Fox will be “the only network to operate with complete independence and no studio agenda,” Fox Television Group Chair and CEO Dana Walden told reporters at summer press tour in Beverly Hills, Calif., on Thursday.
Walden noted that the network, which is not one of the assets being acquired by Disney, will acquire half of its upcoming development slate from studios not owned by Fox, which is up significantly from the previous average of about 10 percent, she said.
“It’s not good for them or the vitality of the business,” Walden said of independent studios such as Sony Pictures Television, MGM and Lionsgate, none of which own broadcast networks. ”New Fox will be an aggressive buyer. They have invested in major talent and have great IP. We want to be their first choice among networks.”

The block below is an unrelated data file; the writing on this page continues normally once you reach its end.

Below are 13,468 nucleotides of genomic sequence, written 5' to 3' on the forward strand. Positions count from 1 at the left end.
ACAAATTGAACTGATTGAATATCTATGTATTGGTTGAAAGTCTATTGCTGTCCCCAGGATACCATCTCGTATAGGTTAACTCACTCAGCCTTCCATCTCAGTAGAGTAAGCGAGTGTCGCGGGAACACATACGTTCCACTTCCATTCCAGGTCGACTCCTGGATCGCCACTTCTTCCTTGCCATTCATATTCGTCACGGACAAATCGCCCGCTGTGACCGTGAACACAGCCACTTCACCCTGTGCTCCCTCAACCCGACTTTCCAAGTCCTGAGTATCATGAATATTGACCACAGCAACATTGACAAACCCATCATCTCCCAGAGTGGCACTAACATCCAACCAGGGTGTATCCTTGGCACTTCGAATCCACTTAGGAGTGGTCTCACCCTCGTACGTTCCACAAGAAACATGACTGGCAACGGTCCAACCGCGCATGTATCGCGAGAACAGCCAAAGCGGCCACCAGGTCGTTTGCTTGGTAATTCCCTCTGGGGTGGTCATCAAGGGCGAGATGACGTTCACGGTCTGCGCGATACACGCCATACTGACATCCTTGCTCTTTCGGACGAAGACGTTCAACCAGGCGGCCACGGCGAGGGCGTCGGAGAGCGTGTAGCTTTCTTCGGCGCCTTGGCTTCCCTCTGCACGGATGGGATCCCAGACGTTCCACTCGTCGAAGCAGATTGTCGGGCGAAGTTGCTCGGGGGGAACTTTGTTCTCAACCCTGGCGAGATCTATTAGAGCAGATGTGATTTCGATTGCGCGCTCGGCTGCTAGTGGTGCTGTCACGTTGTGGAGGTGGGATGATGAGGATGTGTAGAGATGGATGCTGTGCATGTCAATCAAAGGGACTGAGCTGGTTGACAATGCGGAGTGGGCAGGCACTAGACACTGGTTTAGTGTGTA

Should Disney’s acquisition of most of the entertainment assets of 21st Century Fox pass regulatory muster, Disney will own the Twentieth Century Fox Television studio, making Fox the only major broadcast network not to be affiliated with its own studio.
Upon doing the deal with Disney, 21st Century Fox Founder and Co-Executive Chair Rupert Murdoch asserted that 80 percent of Fox would be live events, sports and unscripted shows. Walden told reporters that the mix on the broadcast network would be largely the same as it is now, but Fox has already made big investments in 11 weeks of NFL football on Thursday nights, starting this fall, and WWE Smackdown starting on Friday nights in October 2019.
Some of the series pickups that Fox announced on Thursday line up with this thinking. The network ordered game show Spin the Wheel that will be executive produced by Justin Timberlake and hosted by Dax Shepard; a singing competition series called The Masked Singer, hosted by Nick Cannon with a panel of judges composed of Ken Jeong, Jenny McCarthy, Nicole Scherzinger and Robin Thicke; and a quiz competition series called Mental Samurai to be hosted by Rob Lowe.